Chelmsford Nature Reserve, March 2013

Tall grass and thick mist – a wonderful long-weekend retreat!


We recently spent a very relaxing long weekend at one of our favourite small wild places, the beautiful and little-known Chelmsford Nature Reserve in the north-west of Kwazulu-Natal Province.

The reserve must have received good rainfall during the summer, as almost the entire area was covered in tall, green grass, which made it difficult to get good sightings (and photographs) of Chelmsford’s star attraction: the oribi, a small and endangered species of antelope.

Chelmsford Oribi

Chelmsford Oribi

Chelmsford Oribi

Chelmsford Oribi

We spent three nights in our comfortable chalet, one of only eight at the Leokop Camp on the bank of the Ntshingwayo Dam. The reserve also offers shady campsites at the dam’s edge, and it is easy to see why so many people enjoy pitching a tent or unhitching their caravan in such an idyllic setting.

The reserve doesn’t have any dangerous large animals, allowing visitors to walk or cycle around among the game to their hearts’ content. Plains zebra, blesbok, springbok and black wildebeest were plentiful, and we also had numerous, if fleeting, sightings of smaller animals like the oribi, cape fox, and a number of mongooses.




Plains Zebra

Chelmsford is also a renowned bird-watching destination, and during our stay we ticked of more than 70 feathered species including a variety of raptors.

Surrounding a large body of water and with the mornings here in South Africa turning rather chilly now, it wasn’t surprising to find the reserve blanketed in thick fog every morning.

We’ve always found a visit to Chelmsford to be well worth our while and we will definitely return as often as we possibly can – a resolution our latest visit reaffirmed.

Dewy spider's web

Dewy spider’s web

Dewdrops on spider's web

Dewdrops on spider’s web

Have a look at an earlier blogpost of ours on Chelmsford here, if you’d like to read more of our impressions of this wonderful nature reserve. During our visit, we tried to post a daily photo as well, which you may not have seen yet: 21/03/2013, 22/03/2013 and 23/03/2013.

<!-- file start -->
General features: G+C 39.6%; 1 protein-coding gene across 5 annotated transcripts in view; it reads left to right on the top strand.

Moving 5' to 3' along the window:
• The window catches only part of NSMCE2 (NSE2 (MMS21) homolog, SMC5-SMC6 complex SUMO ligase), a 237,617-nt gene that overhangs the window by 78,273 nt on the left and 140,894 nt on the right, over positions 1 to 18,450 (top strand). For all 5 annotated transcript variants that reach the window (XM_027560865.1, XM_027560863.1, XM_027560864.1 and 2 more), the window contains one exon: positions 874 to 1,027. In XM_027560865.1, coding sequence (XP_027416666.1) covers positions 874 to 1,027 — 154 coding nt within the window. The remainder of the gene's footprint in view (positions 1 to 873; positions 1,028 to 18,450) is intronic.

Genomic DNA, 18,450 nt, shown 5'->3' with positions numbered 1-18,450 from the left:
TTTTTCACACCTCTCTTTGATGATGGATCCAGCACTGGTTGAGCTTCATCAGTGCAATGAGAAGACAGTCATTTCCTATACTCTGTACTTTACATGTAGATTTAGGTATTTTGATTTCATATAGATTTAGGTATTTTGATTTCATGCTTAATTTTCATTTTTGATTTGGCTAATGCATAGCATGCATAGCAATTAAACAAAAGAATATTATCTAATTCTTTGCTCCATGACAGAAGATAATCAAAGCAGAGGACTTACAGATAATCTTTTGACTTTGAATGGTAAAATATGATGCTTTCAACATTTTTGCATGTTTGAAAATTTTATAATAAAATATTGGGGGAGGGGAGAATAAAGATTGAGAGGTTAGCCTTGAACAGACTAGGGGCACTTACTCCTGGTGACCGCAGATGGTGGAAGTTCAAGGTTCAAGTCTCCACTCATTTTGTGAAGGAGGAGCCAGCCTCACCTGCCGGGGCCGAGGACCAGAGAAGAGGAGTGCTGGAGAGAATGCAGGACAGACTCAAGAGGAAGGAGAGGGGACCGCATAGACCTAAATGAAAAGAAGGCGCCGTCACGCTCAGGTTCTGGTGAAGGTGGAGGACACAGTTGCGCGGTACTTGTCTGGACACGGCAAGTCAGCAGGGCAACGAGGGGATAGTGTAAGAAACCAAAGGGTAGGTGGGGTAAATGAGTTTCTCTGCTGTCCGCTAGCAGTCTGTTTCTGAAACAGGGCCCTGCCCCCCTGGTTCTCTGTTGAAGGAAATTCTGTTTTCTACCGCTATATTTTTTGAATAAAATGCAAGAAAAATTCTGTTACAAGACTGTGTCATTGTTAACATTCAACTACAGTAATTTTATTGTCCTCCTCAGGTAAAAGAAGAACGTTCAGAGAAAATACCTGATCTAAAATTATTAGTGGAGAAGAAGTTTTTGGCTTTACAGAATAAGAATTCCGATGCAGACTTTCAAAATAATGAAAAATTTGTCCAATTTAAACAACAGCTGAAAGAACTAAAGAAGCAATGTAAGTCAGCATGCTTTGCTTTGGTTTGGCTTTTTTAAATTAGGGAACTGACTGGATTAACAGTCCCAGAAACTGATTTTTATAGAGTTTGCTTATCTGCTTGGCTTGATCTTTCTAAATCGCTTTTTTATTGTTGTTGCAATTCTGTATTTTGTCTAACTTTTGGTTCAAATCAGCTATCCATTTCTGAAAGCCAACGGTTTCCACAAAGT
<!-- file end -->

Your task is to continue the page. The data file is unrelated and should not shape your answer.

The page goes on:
17 thoughts on “Chelmsford Nature Reserve, March 2013

    1. de Wets Wild Post author

      Hi Jasmin!

      We’ve been to Chelmsford in every season of the year, and found it a lovely experience every time. Of course, outside school holidays and long weekends there are far fewer visitors and much more peace and quiet. Like most South African reserves, the vegetation is most open during the dry winter season, allowing the best game viewing. Summer is lush and green, with an influx of summer bird migrants. Some road sections in the game viewing area can get muddy and slippery during the rains though.

      I can’t think of anything that would make it difficult for the elderly to visit Chelmsford. The chalet parking is right at each unit’s kitchen door, so unpacking the provisions from the car is easily achieved. There’s only a few steps to the reception office’s entrance and the picnic and fishing areas, and camping sites, all have spacious flat areas that should be easy to walk. Newcastle is an easy fifteen minutes drive away, is one of the bigger towns in Kwazulu-Natal and has all the modern conveniences in terms of emergency health care you could need.

      Are you planning a visit to Chelmsford?


    1. de Wets Wild Post author

      Thanks Pieter! I noticed you were “bragging” about not staying in one of the big cities on your blog and wondered where you could be staying that’s close to the Drakensberg… Now I have a much better idea ;-).



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